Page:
A history of the USWNT in the World Cup
Seven of the 23 players on the top-ranked U.S. squad at the Women’s 2019 FIFA World Cup have a connection to the Triangle.
Some play for the NC Courage and the rest once played for North Carolina. Of the seven, five are making their World Cup debut, and several had a hand in the U.S.’s 13-0 drubbing of Thailand on Tuesday — the largest margin of victory in the tournament’s history.
Outside of the USWNT, several NC Courage and former Triangle-college student-athletes are playing for their home countries.
Here’s a closer look at each player competing in this year’s World Cup.
Now that she’s on the USWNT for a World Cup, Crystal Dunn has (almost) done it all.
A New York native, Dunn, 26, played for Anson Dorrance at UNC from 2010-13. She was a first-team All-ACC selection in each of her four years there and won a national championship in 2012.
Dunn was also named the 2012 Hermann Trophy winner — college soccer’s most prestigious accolade — ACC Athlete of the Year and ACC Defender of the Year in her tenure.
Out of college, the 5-1, 119-pound defender was the first overall pick in the 2014 NWSL draft. She played for the Washington Spirit and England’s Chelsea before landing with the North Carolina Courage in 2018. She still plays for the team today.
Tuesday marked Dunn’s World Cup debut.
Samantha Mewis, a 5-11 midfielder from Weymouth, Mass., played for UCLA from 2011-14 and has been on the NC Courage since 2017.
In her two full seasons on the Courage (2017-18), Mewis notched 10 goals and five assists. She was called up to the U.S. Women’s National Team for the Tournament of Nations in July 2018. Prior to that, she was drafted fourth overall by the WNY Flash and was a Rookie of the Year finalist in 2015.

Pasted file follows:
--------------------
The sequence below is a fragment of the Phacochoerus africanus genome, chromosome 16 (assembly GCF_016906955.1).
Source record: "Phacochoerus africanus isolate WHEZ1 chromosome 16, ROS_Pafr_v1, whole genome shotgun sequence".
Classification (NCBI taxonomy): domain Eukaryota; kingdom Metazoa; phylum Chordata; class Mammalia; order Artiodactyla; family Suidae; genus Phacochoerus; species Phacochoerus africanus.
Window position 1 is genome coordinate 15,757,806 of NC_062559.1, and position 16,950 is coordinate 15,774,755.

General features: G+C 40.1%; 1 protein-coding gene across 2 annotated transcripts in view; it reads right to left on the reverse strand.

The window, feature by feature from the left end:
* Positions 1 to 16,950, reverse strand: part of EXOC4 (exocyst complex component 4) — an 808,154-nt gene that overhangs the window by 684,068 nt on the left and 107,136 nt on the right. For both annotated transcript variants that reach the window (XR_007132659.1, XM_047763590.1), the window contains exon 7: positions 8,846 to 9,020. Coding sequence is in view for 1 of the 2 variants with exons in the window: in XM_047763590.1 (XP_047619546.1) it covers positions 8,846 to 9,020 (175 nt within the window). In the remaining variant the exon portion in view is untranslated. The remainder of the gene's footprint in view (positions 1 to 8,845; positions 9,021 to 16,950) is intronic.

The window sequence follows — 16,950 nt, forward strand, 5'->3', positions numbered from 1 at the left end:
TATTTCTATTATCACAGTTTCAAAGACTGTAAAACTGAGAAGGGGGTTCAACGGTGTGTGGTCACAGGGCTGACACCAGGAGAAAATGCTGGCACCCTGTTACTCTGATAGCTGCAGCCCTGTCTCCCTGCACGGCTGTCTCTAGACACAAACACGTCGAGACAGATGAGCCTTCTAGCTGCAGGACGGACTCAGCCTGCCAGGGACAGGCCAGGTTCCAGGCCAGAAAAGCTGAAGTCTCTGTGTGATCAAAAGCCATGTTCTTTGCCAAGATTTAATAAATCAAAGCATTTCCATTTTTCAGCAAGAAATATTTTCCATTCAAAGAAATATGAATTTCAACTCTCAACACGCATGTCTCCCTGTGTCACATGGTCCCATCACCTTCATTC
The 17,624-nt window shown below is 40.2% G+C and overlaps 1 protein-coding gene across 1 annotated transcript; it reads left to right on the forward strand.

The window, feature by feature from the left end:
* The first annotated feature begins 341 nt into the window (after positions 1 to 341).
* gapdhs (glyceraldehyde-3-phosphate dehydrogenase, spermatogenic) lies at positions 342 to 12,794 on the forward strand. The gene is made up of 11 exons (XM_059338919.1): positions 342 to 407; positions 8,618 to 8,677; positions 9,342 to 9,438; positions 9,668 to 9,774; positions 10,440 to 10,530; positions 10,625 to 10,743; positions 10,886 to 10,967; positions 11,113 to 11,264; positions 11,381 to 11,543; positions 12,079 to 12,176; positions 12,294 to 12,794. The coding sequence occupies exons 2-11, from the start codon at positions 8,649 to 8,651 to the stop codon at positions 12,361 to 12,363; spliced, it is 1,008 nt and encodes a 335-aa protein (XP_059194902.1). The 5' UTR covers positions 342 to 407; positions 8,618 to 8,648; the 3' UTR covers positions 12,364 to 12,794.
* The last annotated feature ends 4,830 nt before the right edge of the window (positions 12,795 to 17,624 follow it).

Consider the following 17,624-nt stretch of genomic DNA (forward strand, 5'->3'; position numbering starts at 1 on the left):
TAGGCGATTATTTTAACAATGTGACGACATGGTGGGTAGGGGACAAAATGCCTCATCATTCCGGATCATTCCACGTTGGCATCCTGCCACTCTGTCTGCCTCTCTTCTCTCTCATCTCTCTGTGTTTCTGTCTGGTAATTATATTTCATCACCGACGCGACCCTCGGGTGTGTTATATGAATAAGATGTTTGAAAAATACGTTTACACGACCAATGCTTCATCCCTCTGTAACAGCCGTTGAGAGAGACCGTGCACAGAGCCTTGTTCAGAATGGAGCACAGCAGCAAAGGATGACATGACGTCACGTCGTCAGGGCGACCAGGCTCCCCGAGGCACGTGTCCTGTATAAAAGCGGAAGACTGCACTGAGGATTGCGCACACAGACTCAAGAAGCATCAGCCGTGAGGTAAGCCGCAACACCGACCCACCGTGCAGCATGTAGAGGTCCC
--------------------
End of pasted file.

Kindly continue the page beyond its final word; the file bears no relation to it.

The 26-year-old scored two goals in her World Cup debut earlier this week.
Jessica McDonald, originally from Phoenix, Ariz., played as a Tar Heel for a pair of seasons (2008-09) after transferring from Phoenix College.
In 2010, she made five appearances for the Chicago Red Stars of the NWSL and bounced around the league seven times in as many years before landing with the NC Courage in 2017.
This is the 5-10, 139-pound forward’s first time on this stage.
UNC alum Tobin Heath, 31, is among the most experienced players on this year’s USWNT.
This go-around marks her third World Cup, and she’s one of five players to own double-figure World Cup caps, a term that refers to how many international matches a player has played in. Also of note, Heath scored a goal in the final match of the 2015 World Cup, when the USWNT won it all.
Prior to that, the forward won three national championships during her career at UNC (2006-09).
Hailing from Satellite Beach, Fla., Ashlyn Harris is one of three goalkeepers on the team’s final roster and is playing in her second World Cup.
Harris (5-9, 146 pounds) played for the Tar Heels from 2006-09, where she and teammate Tobin Heath won three national titles together.
Winning on the international stage isn’t new for Harris. The goalkeeper — then just 16 years old — played every minute of the 2002 FIFA U-19 Women’s World Cup, when that team won the tournament.